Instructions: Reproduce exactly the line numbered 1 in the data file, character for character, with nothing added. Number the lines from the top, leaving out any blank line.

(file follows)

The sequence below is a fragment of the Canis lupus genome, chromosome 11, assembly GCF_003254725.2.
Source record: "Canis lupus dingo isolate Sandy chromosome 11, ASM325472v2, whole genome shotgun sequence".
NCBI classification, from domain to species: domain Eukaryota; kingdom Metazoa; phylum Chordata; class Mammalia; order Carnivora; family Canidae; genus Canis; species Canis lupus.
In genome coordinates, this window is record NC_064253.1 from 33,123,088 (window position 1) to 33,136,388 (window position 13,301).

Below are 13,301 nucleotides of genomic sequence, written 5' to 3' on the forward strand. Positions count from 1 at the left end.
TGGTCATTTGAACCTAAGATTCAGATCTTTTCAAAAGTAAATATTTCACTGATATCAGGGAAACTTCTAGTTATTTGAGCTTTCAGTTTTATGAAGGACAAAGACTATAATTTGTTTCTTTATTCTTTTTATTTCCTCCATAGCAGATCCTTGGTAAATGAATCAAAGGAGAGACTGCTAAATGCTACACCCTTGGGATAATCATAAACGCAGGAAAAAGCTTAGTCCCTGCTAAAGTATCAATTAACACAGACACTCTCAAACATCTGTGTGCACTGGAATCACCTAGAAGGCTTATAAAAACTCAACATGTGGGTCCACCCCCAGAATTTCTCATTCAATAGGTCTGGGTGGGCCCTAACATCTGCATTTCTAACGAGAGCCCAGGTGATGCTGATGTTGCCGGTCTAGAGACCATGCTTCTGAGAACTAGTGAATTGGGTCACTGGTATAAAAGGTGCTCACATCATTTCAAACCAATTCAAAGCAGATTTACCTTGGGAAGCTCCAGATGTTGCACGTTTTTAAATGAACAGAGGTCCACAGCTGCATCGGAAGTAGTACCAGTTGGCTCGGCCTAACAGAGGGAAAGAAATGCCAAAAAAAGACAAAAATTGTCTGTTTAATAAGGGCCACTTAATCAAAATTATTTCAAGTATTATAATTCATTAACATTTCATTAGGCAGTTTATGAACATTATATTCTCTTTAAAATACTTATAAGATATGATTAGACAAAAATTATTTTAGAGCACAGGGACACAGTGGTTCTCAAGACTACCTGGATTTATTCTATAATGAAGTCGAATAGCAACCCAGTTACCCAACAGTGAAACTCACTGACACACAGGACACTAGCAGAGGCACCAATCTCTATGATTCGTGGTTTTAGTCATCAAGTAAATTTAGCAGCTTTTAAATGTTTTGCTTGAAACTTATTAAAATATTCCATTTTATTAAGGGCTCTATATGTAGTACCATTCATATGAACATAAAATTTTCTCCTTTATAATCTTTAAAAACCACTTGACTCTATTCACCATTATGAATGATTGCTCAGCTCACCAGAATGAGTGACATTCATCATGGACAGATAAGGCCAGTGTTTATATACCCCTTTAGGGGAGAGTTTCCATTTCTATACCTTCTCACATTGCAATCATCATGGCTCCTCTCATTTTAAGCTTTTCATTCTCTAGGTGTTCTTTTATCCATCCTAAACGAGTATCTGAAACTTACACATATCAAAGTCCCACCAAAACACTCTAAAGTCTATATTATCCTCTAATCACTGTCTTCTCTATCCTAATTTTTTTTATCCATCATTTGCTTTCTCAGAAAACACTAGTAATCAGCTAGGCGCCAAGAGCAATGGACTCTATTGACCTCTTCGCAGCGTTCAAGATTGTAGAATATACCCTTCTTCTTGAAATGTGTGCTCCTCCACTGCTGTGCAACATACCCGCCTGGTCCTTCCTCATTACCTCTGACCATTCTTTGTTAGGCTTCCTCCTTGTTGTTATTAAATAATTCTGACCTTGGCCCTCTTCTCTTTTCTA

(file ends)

The sequence below is a fragment of the Canis lupus genome, chromosome 11, assembly GCF_003254725.2.